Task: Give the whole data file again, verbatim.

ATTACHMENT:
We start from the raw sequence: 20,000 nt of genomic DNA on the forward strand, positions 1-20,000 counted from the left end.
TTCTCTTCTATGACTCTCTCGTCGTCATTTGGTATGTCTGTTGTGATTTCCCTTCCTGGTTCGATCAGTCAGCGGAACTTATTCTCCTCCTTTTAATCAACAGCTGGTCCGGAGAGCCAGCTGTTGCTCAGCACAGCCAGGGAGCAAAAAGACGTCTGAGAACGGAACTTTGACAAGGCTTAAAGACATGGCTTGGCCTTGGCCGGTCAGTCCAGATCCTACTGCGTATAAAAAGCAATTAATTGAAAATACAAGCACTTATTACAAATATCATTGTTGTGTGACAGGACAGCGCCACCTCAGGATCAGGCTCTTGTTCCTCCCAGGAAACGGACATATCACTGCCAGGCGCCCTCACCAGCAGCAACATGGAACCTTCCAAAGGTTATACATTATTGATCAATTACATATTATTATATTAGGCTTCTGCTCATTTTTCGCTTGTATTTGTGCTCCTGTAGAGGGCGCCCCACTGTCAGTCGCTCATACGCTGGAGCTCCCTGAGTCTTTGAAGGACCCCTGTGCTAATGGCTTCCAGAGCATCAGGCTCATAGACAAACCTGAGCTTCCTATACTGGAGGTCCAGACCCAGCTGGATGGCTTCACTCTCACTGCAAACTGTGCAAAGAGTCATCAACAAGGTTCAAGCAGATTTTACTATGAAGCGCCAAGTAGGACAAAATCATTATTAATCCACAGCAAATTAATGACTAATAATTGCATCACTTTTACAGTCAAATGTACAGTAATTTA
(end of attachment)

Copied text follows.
We start from the raw sequence: 20,000 nt of genomic DNA on the forward strand, positions 1-20,000 counted from the left end.
TTCTCTTCTATGACTCTCTCGTCGTCATTTGGTATGTCTGTTGTGATTTCCCTTCCTGGTTCGATCAGTCAGCGGAACTTATTCTCCTCCTTTTAATCAACAGCTGGTCCGGAGAGCCAGCTGTTGCTCAGCACAGCCAGGGAGCAAAAAGACGTCTGAGAACGGAACTTTGACAAGGCTTAAAGACATGGCTTGGCCTTGGCCGGTCAGTCCAGATCCTACTGCGTATAAAAAGCAATTAATTGAAAATACAAGCACTTATTACAAATATCATTGTTGTGTGACAGGACAGCGCCACCTCAGGATCAGGCTCTTGTTCCTCCCAGGAAACGGACATATCACTGCCAGGCGCCCTCACCAGCAGCAACATGGAACCTTCCAAAGGTTATACATTATTGATCAATTACATATTATTATATTAGGCTTCTGCTCATTTTTCGCTTGTATTTGTGCTCCTGTAGAGGGCGCCCCACTGTCAGTCGCTCATACGCTGGAGCTCCCTGAGTCTTTGAAGGACCCCTGTGCTAATGGCTTCCAGAGCATCAGGCTCATAGACAAACCTGAGCTTCCTATACTGGAGGTCCAGACCCAGCTGGATGGCTTCACTCTCACTGCAAACTGTGCAAAGAGTCATCAACAAGGTTCAAGCAGATTTTACTATGAAGCGCCAAGTAGGACAAAATCATTATTAATCCACAGCAAATTAATGACTAATAATTGCATCACTTTTACAGTCAAATGTACAGTAATTTA